Five minors working as bonded labourers in a paper plate manufacturing unit in Telangana’s Vikarabad district were rescued by the police along with the district’s child protection officers.
The factory was fully operational despite controversial shoot-at-sight warnings by chief minister K Chandrashekar Rao during the nationwide lockdown to stop the spread of the coronavirus pandemic, which has claimed 53 lives and infected more than 2,000 people across India.
"Our volunteers were in the area spreading awareness about Covid-19 when they came to know that there were some industrial units still operating despite strict orders of a national lockdown. They informed the district collector about it who then issued further orders," said K Krishnan, executive director of Foundation for Sustainable Development, an NGO based out of Telangana.
Functioning under the name Sangameswara Enterprises in Shivareddypet area of the district, the unit was then raided by the police and district administration.
"The gates were closed when the police reached," said an NGO volunteer. However, the unit was operational and employed five children, aged between 11 and 15, to make paper plates.
The children are migrants from Bihar. They were trafficked a year ago with the promise of regular remuneration and food.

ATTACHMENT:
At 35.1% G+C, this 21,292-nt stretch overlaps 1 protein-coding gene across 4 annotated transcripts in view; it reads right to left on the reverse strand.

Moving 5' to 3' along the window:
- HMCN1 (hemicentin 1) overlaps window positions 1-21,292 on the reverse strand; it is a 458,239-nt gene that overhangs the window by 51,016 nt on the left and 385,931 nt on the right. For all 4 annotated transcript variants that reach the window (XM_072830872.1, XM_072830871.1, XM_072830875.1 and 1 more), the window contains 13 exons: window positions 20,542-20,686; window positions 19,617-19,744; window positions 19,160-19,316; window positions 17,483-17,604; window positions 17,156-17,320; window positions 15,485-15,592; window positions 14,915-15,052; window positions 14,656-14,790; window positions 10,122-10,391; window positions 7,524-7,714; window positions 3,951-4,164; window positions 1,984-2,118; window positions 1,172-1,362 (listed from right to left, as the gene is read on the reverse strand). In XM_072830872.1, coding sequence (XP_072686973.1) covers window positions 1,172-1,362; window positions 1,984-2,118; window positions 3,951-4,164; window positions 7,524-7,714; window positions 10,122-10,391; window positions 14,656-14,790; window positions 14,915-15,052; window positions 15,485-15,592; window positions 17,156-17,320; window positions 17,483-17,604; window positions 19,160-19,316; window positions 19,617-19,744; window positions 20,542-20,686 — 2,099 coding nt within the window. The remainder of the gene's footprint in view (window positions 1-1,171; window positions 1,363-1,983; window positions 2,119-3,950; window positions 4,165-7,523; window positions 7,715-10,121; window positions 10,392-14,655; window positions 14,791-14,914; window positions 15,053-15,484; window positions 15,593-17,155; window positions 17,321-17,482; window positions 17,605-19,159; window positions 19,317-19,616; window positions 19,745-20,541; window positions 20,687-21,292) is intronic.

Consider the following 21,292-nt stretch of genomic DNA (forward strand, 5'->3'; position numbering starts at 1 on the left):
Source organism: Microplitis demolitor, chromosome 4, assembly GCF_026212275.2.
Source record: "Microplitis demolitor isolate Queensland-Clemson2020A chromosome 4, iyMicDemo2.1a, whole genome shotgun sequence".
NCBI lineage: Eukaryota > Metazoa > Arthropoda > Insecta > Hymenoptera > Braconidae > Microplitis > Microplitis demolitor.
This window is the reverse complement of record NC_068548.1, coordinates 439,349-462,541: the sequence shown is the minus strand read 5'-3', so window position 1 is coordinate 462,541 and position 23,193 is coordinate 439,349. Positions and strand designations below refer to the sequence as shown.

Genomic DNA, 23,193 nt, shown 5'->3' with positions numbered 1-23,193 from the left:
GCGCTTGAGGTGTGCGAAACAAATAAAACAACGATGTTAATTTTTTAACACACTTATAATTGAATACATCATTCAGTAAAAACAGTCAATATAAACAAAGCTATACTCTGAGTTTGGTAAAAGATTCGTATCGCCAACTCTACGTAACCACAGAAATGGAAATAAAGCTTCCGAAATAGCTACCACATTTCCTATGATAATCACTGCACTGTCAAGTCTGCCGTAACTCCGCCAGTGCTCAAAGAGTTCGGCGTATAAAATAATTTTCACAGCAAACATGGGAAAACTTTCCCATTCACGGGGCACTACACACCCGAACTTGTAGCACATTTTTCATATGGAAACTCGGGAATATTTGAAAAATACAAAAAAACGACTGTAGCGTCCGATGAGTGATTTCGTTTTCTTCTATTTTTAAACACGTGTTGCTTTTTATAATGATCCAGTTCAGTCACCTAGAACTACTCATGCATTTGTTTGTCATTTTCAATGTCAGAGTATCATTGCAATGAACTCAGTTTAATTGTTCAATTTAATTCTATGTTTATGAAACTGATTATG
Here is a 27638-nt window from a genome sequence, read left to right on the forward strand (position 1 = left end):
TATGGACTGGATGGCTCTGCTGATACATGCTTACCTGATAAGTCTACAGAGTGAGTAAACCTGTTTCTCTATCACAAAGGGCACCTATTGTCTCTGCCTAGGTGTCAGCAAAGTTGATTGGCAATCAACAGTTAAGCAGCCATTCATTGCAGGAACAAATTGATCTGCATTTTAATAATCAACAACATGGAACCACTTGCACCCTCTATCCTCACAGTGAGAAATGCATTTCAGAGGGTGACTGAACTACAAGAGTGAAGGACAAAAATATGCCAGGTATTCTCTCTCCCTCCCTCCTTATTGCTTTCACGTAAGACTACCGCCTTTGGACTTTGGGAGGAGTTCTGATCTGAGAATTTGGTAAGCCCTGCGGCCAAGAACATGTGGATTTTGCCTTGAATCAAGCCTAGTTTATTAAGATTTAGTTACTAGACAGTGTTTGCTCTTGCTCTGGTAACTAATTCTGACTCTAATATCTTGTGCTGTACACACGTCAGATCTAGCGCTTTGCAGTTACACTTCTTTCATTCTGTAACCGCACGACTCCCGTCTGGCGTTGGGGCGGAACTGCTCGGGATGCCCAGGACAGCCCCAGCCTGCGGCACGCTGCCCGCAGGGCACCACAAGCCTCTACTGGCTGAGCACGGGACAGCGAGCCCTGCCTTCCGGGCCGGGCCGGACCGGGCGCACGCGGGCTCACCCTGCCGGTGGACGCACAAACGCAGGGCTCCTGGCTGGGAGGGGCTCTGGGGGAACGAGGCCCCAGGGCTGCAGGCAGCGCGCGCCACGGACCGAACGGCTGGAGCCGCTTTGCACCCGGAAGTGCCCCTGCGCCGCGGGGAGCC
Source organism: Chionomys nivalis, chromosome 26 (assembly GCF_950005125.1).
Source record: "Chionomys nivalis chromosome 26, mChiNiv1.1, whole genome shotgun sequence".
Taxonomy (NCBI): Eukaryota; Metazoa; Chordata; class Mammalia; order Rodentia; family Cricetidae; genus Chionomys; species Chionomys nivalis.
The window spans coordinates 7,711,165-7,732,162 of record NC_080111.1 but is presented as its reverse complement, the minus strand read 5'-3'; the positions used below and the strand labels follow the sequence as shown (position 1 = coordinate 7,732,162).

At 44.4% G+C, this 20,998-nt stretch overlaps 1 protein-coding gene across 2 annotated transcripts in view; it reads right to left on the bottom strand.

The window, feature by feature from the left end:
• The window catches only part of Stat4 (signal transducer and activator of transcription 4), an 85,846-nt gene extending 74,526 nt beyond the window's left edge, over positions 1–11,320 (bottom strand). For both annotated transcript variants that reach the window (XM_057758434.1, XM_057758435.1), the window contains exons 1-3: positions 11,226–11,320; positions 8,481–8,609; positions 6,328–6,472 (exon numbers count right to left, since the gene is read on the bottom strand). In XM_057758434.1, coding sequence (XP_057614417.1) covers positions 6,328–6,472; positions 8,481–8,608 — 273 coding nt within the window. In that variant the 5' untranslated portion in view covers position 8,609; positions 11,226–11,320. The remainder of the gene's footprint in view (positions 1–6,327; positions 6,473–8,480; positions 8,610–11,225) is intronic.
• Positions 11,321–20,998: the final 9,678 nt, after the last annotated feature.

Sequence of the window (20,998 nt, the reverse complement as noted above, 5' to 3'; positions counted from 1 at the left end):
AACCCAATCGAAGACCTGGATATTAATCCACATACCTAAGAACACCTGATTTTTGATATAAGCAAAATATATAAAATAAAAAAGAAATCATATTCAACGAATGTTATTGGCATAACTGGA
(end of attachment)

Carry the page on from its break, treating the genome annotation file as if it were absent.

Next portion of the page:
A case has been filed under the Bonded Labour Act, the Juvenile Justice Act and the CLPRA.
Earlier in the year, 24 migrant bonded labourers from Odisha, including six child labourers and nine women, were rescued in the state's district headquarter of Karimnagar.
The Trafficking of Persons (Prevention, Protection and Rehabilitation) Bill, 2018, provides for investigation of all types of trafficking, and rescue, protection and rehabilitation of trafficked victims.
The bill classifies certain purposes of trafficking as ‘aggravated’ forms of trafficking. These include trafficking for forced labour, bearing children, begging, or for inducing early sexual maturity. Aggravated trafficking attracts a higher punishment.
The bill sets out penalties for several offences connected with trafficking. In most cases, the penalties set out are higher than the punishment provided under prevailing laws.
According to a report by the Human Rights Watch, India has the largest number of working children in the world.
Forced and bonded labour was abolished through the Bonded Labour Slavery (Abolishing) Act in 1976. Yet, according to the Union Ministry of Labour and Employment, the last four years have seen an estimated 13,512 bonded labourers released and rehabilitated.
According to the United Nations Special Rapporteur on modern slavery, forced and bonded labour systems in Asian countries such as India are rooted in older social discriminatory patterns.
That is, those who end up in the vicious cycle of bonded labour are mostly from socially marginalised groups such as Scheduled Castes and Scheduled Tribes.